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A Call to Charms: A Storytelling Manifesto

Whether you paint dramatic pictures with words or prefer a lower-key approach, how you talk about your company is perhaps your single most powerful tool to create entrepreneurial success. There is often natural aversion to that idea. During the Q&A of a recent startup storytelling webinar I hosted, a participant asked, “My co-founder and I are scientists, and we absolutely shudder at the idea of hype and overselling. What can you advise us?” The concern is common. “Public relations” smells of spin, and “storytelling” feels like something you do around the campfire. Isn’t talking about things that don’t exist halfway to Theranos?

Otto Pohl

Mar 12, 2024

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Whether you paint dramatic pictures with words or prefer a lower-key approach, how you talk about your company is perhaps your single most powerful tool to create entrepreneurial success.

There is often natural aversion to that idea. During the Q&A of a recent startup storytelling webinar I hosted, a participant asked, “My co-founder and I are scientists, and we absolutely shudder at the idea of hype and overselling. What can you advise us?”

The concern is common. “Public relations” smells of spin, and “storytelling” feels like something you do around the campfire. Isn’t talking about things that don’t exist halfway to Theranos?

And yet. Stories are quite literally the foundation of human success. And not just any stories—stories about made-up things. We are surrounded by breathtaking fictions that feel as solid as the chair you’re sitting on.

In Sapiens, Yuval Noah Harari describes how the key skill that lifted Homo Sapiens over the rest of the animal kingdom, including other hominids, was the ability to talk about things that aren’t real.

Some examples of these intersubjective fictions? Governments, national borders, laws, money, and corporations. They are as real as Bitcoin; they have value only because we agree that they do. Without them we’re a band of apes. With them, we can organize millions.

Fiction is how we build our reality.

So entrepreneurs are following in literally the most powerful and species-defining human footsteps by telling a story about things that don’t yet exist.

Now I want to be crystal clear, creating a startup story is not a consequence-free license to make shit up.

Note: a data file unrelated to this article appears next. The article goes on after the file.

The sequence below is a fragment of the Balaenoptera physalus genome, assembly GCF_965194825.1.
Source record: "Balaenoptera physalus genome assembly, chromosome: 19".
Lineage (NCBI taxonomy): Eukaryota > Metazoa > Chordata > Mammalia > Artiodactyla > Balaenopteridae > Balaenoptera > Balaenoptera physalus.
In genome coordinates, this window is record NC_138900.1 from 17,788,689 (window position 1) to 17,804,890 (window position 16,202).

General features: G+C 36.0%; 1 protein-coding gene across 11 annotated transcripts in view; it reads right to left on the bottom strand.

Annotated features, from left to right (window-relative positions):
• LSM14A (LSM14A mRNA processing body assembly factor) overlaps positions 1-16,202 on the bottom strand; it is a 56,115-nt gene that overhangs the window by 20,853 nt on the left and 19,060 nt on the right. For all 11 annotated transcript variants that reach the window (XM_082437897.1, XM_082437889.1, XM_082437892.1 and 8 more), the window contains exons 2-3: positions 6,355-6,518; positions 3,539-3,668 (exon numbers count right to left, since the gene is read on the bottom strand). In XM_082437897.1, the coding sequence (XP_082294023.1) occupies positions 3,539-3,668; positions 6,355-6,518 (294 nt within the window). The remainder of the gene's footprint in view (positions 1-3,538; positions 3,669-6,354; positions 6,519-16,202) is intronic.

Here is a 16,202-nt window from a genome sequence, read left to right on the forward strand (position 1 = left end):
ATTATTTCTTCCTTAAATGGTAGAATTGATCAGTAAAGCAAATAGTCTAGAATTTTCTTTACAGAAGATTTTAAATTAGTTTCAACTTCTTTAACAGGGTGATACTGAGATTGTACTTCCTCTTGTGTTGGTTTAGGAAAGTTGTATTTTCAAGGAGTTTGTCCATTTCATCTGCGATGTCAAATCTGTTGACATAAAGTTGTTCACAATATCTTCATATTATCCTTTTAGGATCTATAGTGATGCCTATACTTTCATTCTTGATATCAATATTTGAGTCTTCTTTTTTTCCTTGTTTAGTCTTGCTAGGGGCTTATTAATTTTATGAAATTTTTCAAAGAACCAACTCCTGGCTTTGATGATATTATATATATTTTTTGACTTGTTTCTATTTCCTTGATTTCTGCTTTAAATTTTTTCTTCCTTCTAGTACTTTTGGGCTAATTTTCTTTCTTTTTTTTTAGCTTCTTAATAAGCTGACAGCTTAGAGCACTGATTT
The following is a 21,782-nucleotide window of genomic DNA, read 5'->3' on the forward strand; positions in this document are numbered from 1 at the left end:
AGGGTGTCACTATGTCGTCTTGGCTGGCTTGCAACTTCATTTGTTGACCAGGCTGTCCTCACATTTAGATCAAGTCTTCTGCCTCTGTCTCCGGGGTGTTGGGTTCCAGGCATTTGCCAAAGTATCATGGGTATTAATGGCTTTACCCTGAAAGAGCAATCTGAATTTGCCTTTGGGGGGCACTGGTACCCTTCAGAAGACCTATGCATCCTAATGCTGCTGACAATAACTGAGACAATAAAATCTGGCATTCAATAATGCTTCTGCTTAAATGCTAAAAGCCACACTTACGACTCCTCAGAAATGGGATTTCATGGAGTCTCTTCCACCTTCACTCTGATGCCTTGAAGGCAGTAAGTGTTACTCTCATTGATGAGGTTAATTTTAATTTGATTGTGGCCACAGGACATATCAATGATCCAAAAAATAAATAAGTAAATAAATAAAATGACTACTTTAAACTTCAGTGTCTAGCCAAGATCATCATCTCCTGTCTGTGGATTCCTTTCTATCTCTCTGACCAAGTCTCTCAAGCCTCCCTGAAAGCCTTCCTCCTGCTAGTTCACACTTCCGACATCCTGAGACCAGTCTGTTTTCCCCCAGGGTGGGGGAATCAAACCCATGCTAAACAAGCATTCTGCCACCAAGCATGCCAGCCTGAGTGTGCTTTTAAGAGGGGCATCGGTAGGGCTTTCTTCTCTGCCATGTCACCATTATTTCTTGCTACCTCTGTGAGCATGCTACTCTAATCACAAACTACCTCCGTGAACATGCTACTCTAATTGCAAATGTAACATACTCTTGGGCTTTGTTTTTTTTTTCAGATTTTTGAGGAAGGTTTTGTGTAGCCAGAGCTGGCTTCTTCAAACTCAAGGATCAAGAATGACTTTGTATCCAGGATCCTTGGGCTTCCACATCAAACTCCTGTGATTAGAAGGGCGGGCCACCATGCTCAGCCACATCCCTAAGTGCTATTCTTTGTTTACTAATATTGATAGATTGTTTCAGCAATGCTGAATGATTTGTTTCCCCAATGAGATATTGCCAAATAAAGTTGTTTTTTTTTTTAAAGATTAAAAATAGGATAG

If “storytelling” and “pitching” reek of hype, it’s only because weak practitioners have made it that way. Bold sketches of a limitless future can be briefly inspiring, but tactical steps are what make it happen.

Your story needs to be nothing more than effective. How are you going to get that first customer? Your conversion funnel needs the arguments and documents that lead the target audience—be it investors, customers, or potential hires—from initiation to conversion.

So predict the future by creating it. Think through the stories you tell at each stage to each audience to build clear and plausible progress. Communications is strategy.

Every time you share the vision of the company you’re building and invite others to invest, purchase, or join, you are engaging in mankind’s single most value-creating activity.

It was the inability of Neanderthals to create fictions—stories that could inspire large groups to organize and work together—that doomed them to die.

David Foster Wallace, in his classic 2005 commencement speech at Kenyon College, told the story of two young fish asked by an older fish, “How’s the water?” and one young fish turns to the other and says, “what the hell is water?”

The power of stories is so pervasive that we sometimes stop seeing them. To succeed as an entrepreneur, see the water, and embrace the incredible power it represents.

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Otto Pohl is a communications consultant who helps startups tell their story better. He works with deep tech, health tech, and climate tech leaders looking to create profound impact with customers, partners, and investors. He has taught entrepreneurial storytelling at USC Annenberg and at accelerators across the country.

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